Hating rituals: The debate on homophobia moves us
TO BE STRAIGHT WITH YOU conceived and directed by Lloyd Newson. Presented by DV8 Physical Theatre as part of Harbourfront’s World Stage series at the Fleck Dance Theatre (207 Queens Quay West), opens Wednesday (December 2) and runs to December 5, Wednesday-Saturday 8 pm, matinee Saturday 2 pm. $40. 416-973-4000. See listing.
A 15-year-old talks about being stabbed by his father and brother after coming out. A fundamentalist Muslim preacher living in Britain says gays should stop what they’re doing or move out of the country. The friends of a man imprisoned for gay-bashing confront him and say they know he’s gay himself.[rssbreak]
These are just a few of the real-life stories you’ll witness in To Be Straight With You, DV8 Physical Theatre’s hard-hitting examination of how homophobia is alive and well in England. The piece is based on 85 in-depth on-on-one interviews conducted in 2007 with people on all sides of the queer debate, as well as 200 street interviews.
“I wanted to have a whole range of people within the piece,” says director Lloyd Newson. “It was important to have a debate onstage, not a one-sided pro-gay piece. It seemed important to give everyone a voice.”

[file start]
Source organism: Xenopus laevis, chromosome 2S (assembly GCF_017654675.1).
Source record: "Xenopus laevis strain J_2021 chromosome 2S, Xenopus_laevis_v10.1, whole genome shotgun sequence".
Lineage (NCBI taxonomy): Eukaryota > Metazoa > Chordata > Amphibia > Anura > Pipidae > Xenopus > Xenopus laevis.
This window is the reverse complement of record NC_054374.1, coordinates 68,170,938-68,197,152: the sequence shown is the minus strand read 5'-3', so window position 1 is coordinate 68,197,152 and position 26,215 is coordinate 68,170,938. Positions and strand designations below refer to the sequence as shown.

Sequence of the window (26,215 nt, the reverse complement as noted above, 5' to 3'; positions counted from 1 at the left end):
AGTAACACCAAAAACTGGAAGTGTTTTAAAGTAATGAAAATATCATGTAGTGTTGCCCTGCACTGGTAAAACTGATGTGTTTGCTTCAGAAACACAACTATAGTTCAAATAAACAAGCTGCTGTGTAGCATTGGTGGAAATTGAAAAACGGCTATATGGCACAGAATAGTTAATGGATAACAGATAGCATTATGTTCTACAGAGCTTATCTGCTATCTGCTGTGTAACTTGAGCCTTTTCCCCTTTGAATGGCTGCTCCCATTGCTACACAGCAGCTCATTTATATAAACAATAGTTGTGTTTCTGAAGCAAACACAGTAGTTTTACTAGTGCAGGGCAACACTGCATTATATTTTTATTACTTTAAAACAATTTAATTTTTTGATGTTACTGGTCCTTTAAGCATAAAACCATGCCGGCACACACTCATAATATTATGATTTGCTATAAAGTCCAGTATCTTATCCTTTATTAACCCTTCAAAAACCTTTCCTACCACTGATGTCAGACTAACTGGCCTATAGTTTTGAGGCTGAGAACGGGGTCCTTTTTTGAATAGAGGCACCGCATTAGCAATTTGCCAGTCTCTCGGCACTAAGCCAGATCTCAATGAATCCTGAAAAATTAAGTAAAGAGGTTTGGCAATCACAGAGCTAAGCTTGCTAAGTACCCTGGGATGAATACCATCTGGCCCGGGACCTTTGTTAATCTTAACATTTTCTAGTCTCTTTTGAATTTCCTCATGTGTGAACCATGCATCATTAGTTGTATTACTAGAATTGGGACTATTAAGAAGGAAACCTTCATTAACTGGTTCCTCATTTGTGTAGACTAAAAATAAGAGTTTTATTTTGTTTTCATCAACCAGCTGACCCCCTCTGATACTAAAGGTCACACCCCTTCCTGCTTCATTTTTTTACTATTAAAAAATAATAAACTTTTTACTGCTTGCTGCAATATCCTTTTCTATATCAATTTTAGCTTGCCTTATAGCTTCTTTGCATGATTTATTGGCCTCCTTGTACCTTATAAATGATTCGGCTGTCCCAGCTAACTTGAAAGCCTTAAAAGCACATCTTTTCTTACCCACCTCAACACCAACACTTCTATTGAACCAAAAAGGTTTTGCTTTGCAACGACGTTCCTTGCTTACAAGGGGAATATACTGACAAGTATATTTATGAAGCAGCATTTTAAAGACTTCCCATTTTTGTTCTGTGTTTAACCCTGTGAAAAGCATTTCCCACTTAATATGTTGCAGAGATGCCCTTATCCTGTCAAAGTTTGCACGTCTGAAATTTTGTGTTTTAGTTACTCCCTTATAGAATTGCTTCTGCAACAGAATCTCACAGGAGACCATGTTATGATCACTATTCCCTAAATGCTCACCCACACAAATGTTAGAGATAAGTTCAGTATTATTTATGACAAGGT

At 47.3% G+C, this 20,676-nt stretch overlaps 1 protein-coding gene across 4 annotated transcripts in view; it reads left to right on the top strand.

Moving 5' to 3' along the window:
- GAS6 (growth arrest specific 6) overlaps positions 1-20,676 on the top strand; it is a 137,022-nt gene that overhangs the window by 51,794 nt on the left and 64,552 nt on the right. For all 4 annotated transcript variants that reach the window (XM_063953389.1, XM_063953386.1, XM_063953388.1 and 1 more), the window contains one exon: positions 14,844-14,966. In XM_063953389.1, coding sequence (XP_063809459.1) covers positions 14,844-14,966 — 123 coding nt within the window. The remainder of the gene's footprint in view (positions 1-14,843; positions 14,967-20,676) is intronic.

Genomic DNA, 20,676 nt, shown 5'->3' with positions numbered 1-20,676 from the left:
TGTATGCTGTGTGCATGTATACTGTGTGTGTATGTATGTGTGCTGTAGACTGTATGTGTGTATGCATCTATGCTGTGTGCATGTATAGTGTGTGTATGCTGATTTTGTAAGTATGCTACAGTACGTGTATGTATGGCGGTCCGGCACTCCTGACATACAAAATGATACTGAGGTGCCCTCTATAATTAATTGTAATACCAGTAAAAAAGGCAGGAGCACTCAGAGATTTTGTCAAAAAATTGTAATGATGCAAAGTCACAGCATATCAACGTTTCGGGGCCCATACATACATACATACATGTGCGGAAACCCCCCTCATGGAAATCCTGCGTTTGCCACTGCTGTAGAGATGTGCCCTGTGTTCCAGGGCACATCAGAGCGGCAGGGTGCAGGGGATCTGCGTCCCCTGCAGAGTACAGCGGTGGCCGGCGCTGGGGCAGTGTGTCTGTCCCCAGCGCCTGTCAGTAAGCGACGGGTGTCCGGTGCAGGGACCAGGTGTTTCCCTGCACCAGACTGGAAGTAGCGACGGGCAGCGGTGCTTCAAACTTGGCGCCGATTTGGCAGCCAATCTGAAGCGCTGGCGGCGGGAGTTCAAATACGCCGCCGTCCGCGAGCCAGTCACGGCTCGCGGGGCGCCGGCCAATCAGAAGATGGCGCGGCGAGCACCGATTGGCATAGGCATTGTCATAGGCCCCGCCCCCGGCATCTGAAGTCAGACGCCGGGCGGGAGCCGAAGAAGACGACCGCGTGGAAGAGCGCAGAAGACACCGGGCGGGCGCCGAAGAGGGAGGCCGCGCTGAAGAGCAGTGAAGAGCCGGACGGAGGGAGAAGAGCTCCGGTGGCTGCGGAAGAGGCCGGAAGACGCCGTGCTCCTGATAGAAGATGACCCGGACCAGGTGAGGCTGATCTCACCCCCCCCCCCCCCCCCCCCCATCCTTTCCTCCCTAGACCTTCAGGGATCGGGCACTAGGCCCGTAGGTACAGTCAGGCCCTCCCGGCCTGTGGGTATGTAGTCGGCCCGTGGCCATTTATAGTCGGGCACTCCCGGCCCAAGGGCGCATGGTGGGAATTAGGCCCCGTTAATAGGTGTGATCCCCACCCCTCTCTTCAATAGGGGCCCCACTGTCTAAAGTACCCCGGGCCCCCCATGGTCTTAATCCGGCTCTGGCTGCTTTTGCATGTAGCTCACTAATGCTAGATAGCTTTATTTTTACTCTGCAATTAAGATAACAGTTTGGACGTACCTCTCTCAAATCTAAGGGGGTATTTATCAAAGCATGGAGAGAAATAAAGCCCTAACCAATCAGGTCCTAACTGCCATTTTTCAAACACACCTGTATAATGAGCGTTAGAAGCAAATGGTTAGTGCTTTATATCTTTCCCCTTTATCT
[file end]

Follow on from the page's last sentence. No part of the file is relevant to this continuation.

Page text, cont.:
The genesis of the ironically named dance-theatre hybrid show goes back to the early 1990s, when Newson and his then-partner – a South Asian man – were verbally accosted during a Gay Pride march in the Brixton area of South London.
“That incident always stayed with me,” says Newson on the phone from Santa Barbara, in the midst of the troupe’s North American tour.
“I think as a non-white man he was shocked by the fact that other non-white men would be so homophobic.”
Then, in 2006, Newson was shocked by the fact that in a Channel 4 program featuring 200 gay or lesbian Muslims living in Britain, all but one declined to show their faces.
For such a diverse show, it was necessary to hire performers whose own backgrounds were reflected in the stories. Not much of a problem for DV8, who have always been sensitive to minority issues. One of their most striking pieces, The Cost Of Living, features a dancer with no legs.
“We needed to find performers to reflect the samples,” says Newson. “Some of the artists weren’t necessarily happy saying what the subjects said. They wanted to change things. But since we invited all the people we interviewed to shows, we needed to keep the quotes intact.”
The company even sent full transcripts of interviews and the edited versions to lawyers to make sure there was no bias.
In the end, some of the most harrowing stories came from black and Muslim communities.
“We couldn’t skew the results,” says Newson, “to appease certain political positions.”